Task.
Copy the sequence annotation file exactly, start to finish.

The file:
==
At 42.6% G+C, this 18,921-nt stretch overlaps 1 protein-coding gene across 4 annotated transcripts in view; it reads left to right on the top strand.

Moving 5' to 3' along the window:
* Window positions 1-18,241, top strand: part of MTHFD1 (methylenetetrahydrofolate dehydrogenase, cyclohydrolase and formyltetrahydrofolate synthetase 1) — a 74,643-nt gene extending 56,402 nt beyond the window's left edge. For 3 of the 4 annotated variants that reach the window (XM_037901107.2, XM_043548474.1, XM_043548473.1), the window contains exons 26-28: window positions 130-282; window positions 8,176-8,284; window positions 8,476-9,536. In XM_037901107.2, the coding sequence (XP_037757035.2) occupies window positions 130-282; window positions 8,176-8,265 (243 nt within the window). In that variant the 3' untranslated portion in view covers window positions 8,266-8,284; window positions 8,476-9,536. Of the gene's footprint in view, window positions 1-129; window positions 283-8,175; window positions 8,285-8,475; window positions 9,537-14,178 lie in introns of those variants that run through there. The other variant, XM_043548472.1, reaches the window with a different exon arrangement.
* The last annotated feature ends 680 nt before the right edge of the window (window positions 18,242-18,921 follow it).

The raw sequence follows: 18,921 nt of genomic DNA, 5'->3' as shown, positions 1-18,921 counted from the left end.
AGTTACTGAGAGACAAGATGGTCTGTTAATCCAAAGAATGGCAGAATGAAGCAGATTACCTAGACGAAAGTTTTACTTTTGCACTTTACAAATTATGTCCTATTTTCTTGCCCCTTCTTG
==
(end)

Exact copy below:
At 42.6% G+C, this 18,921-nt stretch overlaps 1 protein-coding gene across 4 annotated transcripts in view; it reads left to right on the top strand.

Moving 5' to 3' along the window:
* Window positions 1-18,241, top strand: part of MTHFD1 (methylenetetrahydrofolate dehydrogenase, cyclohydrolase and formyltetrahydrofolate synthetase 1) — a 74,643-nt gene extending 56,402 nt beyond the window's left edge. For 3 of the 4 annotated variants that reach the window (XM_037901107.2, XM_043548474.1, XM_043548473.1), the window contains exons 26-28: window positions 130-282; window positions 8,176-8,284; window positions 8,476-9,536. In XM_037901107.2, the coding sequence (XP_037757035.2) occupies window positions 130-282; window positions 8,176-8,265 (243 nt within the window). In that variant the 3' untranslated portion in view covers window positions 8,266-8,284; window positions 8,476-9,536. Of the gene's footprint in view, window positions 1-129; window positions 283-8,175; window positions 8,285-8,475; window positions 9,537-14,178 lie in introns of those variants that run through there. The other variant, XM_043548472.1, reaches the window with a different exon arrangement.
* The last annotated feature ends 680 nt before the right edge of the window (window positions 18,242-18,921 follow it).

The raw sequence follows: 18,921 nt of genomic DNA, 5'->3' as shown, positions 1-18,921 counted from the left end.
AGTTACTGAGAGACAAGATGGTCTGTTAATCCAAAGAATGGCAGAATGAAGCAGATTACCTAGACGAAAGTTTTACTTTTGCACTTTACAAATTATGTCCTATTTTCTTGCCCCTTCTTG